What if I'm allergic to Iodine?

If you are allergic to Iodine, or if you have either of two rare disorders associated with allergy to Iodine (dermatitis herpetiformis and hypocomplementemic vasculitis), you should not take KI.

What if I'm pregnant?

Pregnant women and newborns should not receive more than one dose of KI before being checked by a doctor to make sure thyroid function remains normal. Monitoring should take place as soon as possible.

I have a chronic medical condition, cancer or am receiving chemotherapy, should I take KI?

Those persons with -any- chronic illnesses should check with their physician before deciding to take any medications other than what is ordered by their doctor.

I am on a low salt diet. Will it hurt me to take it?

Potassium Iodine does not contain sodium. A low salt diet is used to reduce the amount of sodium.

How will I know when to take KI?

In the event of a release of radioactive material from a nuclear power plant, you will be advised through the Emergency Alert System and the media (radio and TV) of the protective actions you should be taking. These instructions could include: evacuate the area, shelter-in-place (stay inside, turn off all machines and/or close all vents that pull air in from the outside), take KI and/or other possible protective actions. Any recommendation to take KI will be made by public health officials. Do not take KI before you are advised to do so by public health officials.

Where do I go to get my supply of KI to keep on-hand for a radiological emergency?

In non-emergency (day-to-day) instances – people, who live or work within the designated 10- mile Emergency Planning Zones (EPZs) of each nuclear power plant, can visit their local DHEC Public Health Department. Those residents will receive a two-day supply for each member of their family to keep on-hand in the event of a nuclear incident.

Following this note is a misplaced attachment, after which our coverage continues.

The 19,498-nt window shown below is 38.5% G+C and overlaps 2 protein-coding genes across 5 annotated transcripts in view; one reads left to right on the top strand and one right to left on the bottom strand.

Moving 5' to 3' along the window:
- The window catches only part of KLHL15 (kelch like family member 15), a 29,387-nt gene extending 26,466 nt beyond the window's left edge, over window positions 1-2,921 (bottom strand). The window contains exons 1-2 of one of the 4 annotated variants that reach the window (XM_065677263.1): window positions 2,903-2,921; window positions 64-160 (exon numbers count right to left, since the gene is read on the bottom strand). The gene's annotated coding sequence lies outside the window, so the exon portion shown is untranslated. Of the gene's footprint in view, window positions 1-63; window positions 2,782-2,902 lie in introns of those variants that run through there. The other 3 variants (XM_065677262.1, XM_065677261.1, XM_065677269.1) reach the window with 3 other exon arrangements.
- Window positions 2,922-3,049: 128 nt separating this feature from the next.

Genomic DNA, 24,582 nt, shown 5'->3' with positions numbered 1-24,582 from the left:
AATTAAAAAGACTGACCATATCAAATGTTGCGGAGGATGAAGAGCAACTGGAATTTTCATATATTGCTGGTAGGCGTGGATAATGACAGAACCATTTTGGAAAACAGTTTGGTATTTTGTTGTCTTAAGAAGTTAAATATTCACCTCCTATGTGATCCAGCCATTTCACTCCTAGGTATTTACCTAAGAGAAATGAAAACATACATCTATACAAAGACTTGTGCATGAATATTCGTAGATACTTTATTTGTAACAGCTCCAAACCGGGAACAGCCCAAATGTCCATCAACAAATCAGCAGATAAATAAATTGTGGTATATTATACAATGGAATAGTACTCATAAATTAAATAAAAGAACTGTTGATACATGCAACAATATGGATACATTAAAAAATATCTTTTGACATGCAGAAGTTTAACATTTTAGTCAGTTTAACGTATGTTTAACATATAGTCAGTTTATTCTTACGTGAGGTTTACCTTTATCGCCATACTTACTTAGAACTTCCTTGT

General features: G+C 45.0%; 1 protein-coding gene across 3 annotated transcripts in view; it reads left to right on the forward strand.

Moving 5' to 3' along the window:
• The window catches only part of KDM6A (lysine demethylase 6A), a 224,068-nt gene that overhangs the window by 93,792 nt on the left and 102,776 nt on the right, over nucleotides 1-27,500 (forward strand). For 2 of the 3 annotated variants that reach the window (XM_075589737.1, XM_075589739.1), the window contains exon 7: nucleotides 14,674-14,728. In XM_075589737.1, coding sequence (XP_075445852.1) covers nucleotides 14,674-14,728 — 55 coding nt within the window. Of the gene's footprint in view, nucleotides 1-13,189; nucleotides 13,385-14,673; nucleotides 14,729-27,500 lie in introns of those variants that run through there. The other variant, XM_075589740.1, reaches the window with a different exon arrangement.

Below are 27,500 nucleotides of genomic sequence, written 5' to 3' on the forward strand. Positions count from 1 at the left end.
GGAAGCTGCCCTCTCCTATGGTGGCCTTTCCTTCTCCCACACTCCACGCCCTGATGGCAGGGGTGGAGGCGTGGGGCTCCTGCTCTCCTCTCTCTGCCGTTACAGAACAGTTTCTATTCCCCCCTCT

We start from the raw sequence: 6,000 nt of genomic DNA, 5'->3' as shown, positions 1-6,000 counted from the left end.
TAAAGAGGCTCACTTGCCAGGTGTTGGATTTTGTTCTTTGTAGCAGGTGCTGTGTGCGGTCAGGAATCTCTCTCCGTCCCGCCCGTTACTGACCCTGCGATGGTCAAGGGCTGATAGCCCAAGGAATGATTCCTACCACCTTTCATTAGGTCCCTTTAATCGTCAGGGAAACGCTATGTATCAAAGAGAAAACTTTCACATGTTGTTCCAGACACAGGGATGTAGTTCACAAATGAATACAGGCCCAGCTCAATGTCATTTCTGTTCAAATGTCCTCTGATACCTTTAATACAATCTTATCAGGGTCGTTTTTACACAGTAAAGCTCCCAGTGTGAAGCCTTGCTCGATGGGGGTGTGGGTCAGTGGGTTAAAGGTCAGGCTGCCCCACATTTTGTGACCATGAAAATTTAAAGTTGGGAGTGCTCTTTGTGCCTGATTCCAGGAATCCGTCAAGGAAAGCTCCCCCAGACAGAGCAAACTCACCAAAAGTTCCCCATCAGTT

Reminder: DO NOT TAKE THE KI WHEN YOU RECEIVE IT. The tablets should be stored in a cool, dry area and not consumed until, or unless, residents are advised to take them.

In emergency situations, the KI stored at each DHEC public health department will be taken from the DHEC Public Health Departments and moved to the shelters and relocation centers. In an emergency, do not attempt to go to your DHEC county public health departments to obtain KI. Those supplies of KI will be transferred to the pre-designated shelter and reception areas for distribution.

Why am I not getting KI? I live 12 miles from the site. Who determined only those living within 10-miles of nuclear power plants get KI free?

The state has been supplied KI for those living and working within the 10-mile Emergency Planning Zones (EPZs) of the five (5) Nuclear Power Plant sites that affect South Carolina residents. This KI was provided through a grant from the United States Nuclear Regulatory Commission (USNRC or NRC) specifically for residents living within the 10-mile EPZs.

These tablets can be re-distributed throughout the state, as needed, in the event of a nuclear disaster involving the release of radioiodines (radioactive Iodine). If you live outside of the 10- mile EPZ and wish to obtain KI, you can purchase it without a prescription at most local pharmacies or local drugstores. If the tablets are not sold there you can request the store order some tablets for you to purchase. Most drugstores can accommodate this request.